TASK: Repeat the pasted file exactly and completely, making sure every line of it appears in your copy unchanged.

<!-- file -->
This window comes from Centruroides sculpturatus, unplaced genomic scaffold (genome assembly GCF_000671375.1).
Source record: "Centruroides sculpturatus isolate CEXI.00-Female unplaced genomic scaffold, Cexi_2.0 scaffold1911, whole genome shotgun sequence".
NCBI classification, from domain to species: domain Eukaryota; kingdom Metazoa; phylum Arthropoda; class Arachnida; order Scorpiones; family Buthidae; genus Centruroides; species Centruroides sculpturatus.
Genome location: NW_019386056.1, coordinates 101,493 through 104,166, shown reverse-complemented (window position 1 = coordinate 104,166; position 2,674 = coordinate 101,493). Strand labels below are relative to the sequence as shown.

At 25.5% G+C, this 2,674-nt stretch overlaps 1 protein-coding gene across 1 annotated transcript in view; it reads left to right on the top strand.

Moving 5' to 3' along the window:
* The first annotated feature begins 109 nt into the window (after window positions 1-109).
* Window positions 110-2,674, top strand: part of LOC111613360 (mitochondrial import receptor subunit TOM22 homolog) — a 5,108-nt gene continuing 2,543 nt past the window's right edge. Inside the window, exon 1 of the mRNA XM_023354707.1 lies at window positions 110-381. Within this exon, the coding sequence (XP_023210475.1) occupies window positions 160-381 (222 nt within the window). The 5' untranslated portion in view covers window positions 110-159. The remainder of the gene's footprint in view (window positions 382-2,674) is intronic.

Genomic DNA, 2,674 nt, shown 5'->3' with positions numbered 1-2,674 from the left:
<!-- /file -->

This window comes from Centruroides sculpturatus, unplaced genomic scaffold (genome assembly GCF_000671375.1).
Source record: "Centruroides sculpturatus isolate CEXI.00-Female unplaced genomic scaffold, Cexi_2.0 scaffold1911, whole genome shotgun sequence".
NCBI classification, from domain to species: domain Eukaryota; kingdom Metazoa; phylum Arthropoda; class Arachnida; order Scorpiones; family Buthidae; genus Centruroides; species Centruroides sculpturatus.
Genome location: NW_019386056.1, coordinates 101,493 through 104,166, shown reverse-complemented (window position 1 = coordinate 104,166; position 2,674 = coordinate 101,493). Strand labels below are relative to the sequence as shown.

At 25.5% G+C, this 2,674-nt stretch overlaps 1 protein-coding gene across 1 annotated transcript in view; it reads left to right on the top strand.

Moving 5' to 3' along the window:
* The first annotated feature begins 109 nt into the window (after window positions 1-109).
* Window positions 110-2,674, top strand: part of LOC111613360 (mitochondrial import receptor subunit TOM22 homolog) — a 5,108-nt gene continuing 2,543 nt past the window's right edge. Inside the window, exon 1 of the mRNA XM_023354707.1 lies at window positions 110-381. Within this exon, the coding sequence (XP_023210475.1) occupies window positions 160-381 (222 nt within the window). The 5' untranslated portion in view covers window positions 110-159. The remainder of the gene's footprint in view (window positions 382-2,674) is intronic.

Genomic DNA, 2,674 nt, shown 5'->3' with positions numbered 1-2,674 from the left: